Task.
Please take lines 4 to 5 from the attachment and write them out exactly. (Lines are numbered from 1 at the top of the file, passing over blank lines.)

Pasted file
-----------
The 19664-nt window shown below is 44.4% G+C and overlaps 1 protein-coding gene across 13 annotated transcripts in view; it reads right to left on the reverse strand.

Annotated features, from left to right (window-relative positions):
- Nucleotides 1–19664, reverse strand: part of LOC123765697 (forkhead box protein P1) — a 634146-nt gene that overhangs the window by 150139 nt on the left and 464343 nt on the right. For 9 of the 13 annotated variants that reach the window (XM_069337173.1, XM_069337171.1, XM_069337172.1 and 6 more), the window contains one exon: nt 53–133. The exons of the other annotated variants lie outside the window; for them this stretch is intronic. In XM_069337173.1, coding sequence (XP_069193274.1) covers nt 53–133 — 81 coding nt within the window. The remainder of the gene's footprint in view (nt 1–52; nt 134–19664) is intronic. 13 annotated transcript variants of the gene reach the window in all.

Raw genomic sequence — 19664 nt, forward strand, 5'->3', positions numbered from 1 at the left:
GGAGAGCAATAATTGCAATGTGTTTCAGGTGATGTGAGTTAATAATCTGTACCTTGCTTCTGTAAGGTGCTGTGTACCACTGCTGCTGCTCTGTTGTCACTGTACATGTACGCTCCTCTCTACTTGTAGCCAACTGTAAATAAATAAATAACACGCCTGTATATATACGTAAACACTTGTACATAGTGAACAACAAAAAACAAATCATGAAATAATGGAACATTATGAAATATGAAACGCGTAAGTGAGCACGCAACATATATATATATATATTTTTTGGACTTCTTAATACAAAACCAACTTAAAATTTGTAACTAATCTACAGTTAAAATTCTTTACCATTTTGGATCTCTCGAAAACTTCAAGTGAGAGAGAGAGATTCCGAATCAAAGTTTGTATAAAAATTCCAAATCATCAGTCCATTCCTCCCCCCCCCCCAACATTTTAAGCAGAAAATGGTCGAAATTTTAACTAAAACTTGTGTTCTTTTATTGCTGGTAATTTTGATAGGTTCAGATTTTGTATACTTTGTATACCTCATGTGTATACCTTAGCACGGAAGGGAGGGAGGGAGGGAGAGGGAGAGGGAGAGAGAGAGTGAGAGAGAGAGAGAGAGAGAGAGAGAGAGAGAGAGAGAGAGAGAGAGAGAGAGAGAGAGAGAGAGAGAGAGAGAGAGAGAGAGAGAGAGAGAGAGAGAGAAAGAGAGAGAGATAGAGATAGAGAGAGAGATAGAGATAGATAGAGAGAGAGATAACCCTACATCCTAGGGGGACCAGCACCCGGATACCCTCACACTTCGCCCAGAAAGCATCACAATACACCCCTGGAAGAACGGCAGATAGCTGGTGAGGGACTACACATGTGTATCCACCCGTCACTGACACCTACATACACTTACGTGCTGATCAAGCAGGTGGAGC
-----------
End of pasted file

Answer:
Raw genomic sequence — 19664 nt, forward strand, 5'->3', positions numbered from 1 at the left:
GGAGAGCAATAATTGCAATGTGTTTCAGGTGATGTGAGTTAATAATCTGTACCTTGCTTCTGTAAGGTGCTGTGTACCACTGCTGCTGCTCTGTTGTCACTGTACATGTACGCTCCTCTCTACTTGTAGCCAACTGTAAATAAATAAATAACACGCCTGTATATATACGTAAACACTTGTACATAGTGAACAACAAAAAACAAATCATGAAATAATGGAACATTATGAAATATGAAACGCGTAAGTGAGCACGCAACATATATATATATATATTTTTTGGACTTCTTAATACAAAACCAACTTAAAATTTGTAACTAATCTACAGTTAAAATTCTTTACCATTTTGGATCTCTCGAAAACTTCAAGTGAGAGAGAGAGATTCCGAATCAAAGTTTGTATAAAAATTCCAAATCATCAGTCCATTCCTCCCCCCCCCCCAACATTTTAAGCAGAAAATGGTCGAAATTTTAACTAAAACTTGTGTTCTTTTATTGCTGGTAATTTTGATAGGTTCAGATTTTGTATACTTTGTATACCTCATGTGTATACCTTAGCACGGAAGGGAGGGAGGGAGGGAGAGGGAGAGGGAGAGAGAGAGTGAGAGAGAGAGAGAGAGAGAGAGAGAGAGAGAGAGAGAGAGAGAGAGAGAGAGAGAGAGAGAGAGAGAGAGAGAGAGAGAGAGAGAGAGAGAGAGAGAGAAAGAGAGAGAGATAGAGATAGAGAGAGAGATAGAGATAGATAGAGAGAGAGATAACCCTACATCCTAGGGGGACCAGCACCCGGATACCCTCACACTTCGCCCAGAAAGCATCACAATACACCCCTGGAAGAACGGCAGATAGCTGGTGAGGGACTACACATGTGTATCCACCCGTCACTGACACCTACATACACTTACGTGCTGATCAAGCAGGTGGAGC